Lintz says the survey's small population size militates against drawing statistically significant inferences. Still, he says the results are something of an unfavorable portent, particularly given the relatively rudimentary IT infrastructure of chiropractic practices. "Chiropractors are not as computerized with medical records as other health care providers are, so they don't have a lot of knowledge about HIPAA rules on EHRs. Everything is entered manually," Lintz says.
Perhaps the survey's most noteworthy outcome was that all 30 respondents were "not at all" familiar with the data breach penalties. Other key findings include 90% of respondents being not at all familiar with how to distribute protected health information, and the same percentage being unfamiliar with the business associate concept.
The good news is that most of the interns in the study expressed interest in learning more about HIPAA from various training resources, particularly when it comes to using patient health information in marketing communications. Almost all said they were confident that HIM professionals could help them better understand the new HIPAA privacy and security restrictions for patient health information.
Other areas in which the chiropractic interns expressed interest in being trained include the following:
• identifying data breach penalties;
• disclosing health information to patients and third parties; and
• developing organizationwide privacy and security training methods.
Who is responsible for providing training? If medical students fail to learn HIPAA regulations in school, they must turn to other resources once they're out in the field. But ultimately, the responsibility lies with the individual, says Stasia Sands-Kahn, MD, an internist and HIT consultant. "One could make an argument that any health care professional who is actively working in the field is responsible for being compliant with governmental regulations," she says. "It is their personal responsibility to stay up to date."
Compliance with the Omnibus Rule hinges on two key efforts, says Sands-Kahn. One is to make sure that applicable policies, procedures, and documentation are in place.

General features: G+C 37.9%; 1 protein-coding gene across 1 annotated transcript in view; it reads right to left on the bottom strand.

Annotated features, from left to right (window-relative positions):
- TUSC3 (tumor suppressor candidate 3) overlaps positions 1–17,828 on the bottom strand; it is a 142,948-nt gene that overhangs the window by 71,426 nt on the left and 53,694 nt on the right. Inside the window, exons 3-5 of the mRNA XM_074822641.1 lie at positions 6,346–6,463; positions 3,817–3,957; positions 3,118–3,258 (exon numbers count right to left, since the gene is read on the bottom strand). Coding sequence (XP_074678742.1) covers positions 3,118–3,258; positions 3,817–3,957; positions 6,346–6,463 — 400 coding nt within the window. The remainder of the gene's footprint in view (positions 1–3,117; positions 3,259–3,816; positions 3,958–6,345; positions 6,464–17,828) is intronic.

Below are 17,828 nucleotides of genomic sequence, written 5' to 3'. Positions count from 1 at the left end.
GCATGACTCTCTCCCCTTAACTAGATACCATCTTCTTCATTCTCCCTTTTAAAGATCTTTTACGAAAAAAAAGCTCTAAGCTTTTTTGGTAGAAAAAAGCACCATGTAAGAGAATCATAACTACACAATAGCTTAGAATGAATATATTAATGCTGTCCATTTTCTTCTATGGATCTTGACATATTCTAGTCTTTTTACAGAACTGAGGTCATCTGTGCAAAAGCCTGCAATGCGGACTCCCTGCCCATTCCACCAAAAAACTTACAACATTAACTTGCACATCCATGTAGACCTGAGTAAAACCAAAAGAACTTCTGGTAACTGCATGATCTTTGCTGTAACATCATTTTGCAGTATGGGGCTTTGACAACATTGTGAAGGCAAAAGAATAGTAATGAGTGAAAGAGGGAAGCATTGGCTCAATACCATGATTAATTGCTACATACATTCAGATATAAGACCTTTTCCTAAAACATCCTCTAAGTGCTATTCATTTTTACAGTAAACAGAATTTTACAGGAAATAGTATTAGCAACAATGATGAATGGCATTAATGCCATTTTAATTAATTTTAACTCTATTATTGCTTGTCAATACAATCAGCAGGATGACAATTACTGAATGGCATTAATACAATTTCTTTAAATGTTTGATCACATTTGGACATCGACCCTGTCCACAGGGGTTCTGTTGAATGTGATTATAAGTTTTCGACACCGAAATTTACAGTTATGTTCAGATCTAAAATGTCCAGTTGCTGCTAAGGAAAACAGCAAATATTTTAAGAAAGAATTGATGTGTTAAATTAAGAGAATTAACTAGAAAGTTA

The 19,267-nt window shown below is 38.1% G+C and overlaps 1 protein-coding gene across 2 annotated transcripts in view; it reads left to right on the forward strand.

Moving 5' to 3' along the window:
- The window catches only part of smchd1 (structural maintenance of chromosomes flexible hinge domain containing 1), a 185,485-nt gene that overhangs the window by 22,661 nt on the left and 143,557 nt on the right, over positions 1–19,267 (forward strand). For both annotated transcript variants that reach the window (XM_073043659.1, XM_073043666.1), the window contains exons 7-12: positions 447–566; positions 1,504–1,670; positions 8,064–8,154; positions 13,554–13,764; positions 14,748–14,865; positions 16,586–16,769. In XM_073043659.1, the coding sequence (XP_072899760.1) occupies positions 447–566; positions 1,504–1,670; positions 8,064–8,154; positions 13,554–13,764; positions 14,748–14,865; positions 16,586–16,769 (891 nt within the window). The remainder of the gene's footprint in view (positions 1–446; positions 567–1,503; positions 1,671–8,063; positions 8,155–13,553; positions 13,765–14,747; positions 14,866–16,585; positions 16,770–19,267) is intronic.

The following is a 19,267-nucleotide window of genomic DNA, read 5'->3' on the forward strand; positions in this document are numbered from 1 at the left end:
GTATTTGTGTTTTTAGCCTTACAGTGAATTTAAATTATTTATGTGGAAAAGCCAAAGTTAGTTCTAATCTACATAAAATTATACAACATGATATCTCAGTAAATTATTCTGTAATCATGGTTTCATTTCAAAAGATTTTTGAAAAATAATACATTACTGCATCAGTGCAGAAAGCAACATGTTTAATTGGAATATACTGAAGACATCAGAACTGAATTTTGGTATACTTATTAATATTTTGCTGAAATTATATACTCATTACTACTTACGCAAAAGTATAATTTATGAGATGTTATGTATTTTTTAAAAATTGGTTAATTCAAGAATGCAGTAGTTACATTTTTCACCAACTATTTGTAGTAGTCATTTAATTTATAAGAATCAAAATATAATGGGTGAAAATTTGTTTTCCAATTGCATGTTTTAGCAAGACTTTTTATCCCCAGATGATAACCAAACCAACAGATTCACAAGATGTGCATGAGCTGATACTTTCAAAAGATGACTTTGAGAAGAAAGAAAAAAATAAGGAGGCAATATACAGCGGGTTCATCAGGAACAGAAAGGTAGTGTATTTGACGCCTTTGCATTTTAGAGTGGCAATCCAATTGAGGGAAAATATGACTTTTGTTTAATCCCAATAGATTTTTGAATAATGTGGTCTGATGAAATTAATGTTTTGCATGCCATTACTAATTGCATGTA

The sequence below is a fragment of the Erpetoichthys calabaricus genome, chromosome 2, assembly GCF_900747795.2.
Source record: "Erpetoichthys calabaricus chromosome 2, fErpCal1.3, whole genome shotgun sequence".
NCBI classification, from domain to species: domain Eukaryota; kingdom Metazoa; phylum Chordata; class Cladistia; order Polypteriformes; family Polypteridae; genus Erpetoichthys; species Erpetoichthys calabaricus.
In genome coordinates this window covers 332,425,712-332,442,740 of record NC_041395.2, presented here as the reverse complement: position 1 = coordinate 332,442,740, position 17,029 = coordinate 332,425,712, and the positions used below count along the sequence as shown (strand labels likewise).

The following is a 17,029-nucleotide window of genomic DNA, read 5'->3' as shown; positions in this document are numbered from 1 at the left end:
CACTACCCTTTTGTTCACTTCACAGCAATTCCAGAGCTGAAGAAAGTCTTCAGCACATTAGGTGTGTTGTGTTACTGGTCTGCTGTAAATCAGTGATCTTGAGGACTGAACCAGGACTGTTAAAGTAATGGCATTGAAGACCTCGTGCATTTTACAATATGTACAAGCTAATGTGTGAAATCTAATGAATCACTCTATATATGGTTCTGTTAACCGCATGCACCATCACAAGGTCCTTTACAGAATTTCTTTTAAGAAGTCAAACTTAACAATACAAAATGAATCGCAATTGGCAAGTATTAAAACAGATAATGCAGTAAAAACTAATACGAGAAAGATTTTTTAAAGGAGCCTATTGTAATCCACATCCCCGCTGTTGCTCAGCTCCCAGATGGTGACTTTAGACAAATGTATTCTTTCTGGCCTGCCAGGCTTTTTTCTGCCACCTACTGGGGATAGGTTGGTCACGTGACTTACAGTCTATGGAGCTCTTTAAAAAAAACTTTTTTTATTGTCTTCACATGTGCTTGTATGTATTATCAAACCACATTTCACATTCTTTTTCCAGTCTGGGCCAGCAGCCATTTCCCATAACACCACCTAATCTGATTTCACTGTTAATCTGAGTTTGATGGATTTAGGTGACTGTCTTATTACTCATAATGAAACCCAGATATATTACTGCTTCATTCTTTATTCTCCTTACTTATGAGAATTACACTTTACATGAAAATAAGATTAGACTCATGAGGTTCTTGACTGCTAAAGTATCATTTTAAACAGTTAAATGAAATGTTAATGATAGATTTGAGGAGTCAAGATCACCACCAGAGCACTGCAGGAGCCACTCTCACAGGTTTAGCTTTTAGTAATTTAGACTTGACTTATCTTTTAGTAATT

The second is ensuring that all office staff members are familiar with HIPAA regulations.
Up to Spec With HITECH
Even before considering the new rules, health care organizations must have the requisite mechanisms in place for adhering to the preexisting stipulations. Sands-Kahn recommends designating a privacy and security officer who must stay current with the requirements and train new employees as well as supervise refresher courses to keep the entire office up to date.
A current privacy, security, and disaster recovery manual is essential, Sands-Kahn says. The HIPAA section must include the latest notice of privacy practices, privacy logs, and authorization-and-request forms, as well as policies on breach notification and the release of medical records. Subjects tackled in the security section include computer maintenance, encryption, data backup, remote access, and fax transmission. For disaster recovery, Sands-Kahn suggests the manual contain an emergency operations plan featuring the contact information for staff, support, and federal and local government.
Maintain both paper and electronic copies of the manual, with the electronic version encrypted on a cloud-based file system, Sands-Kahn says. Also keep an information system inventory onsite with a duplicate paper copy offsite as well as an electronic version.
Sands-Kahn recommends holding yearly compliance meetings to refresh employees and physicians on the latest privacy and security rules, and to discuss what to do in case of an emergency.
— Robert Murphy is a freelance medical writer in Watertown, New York.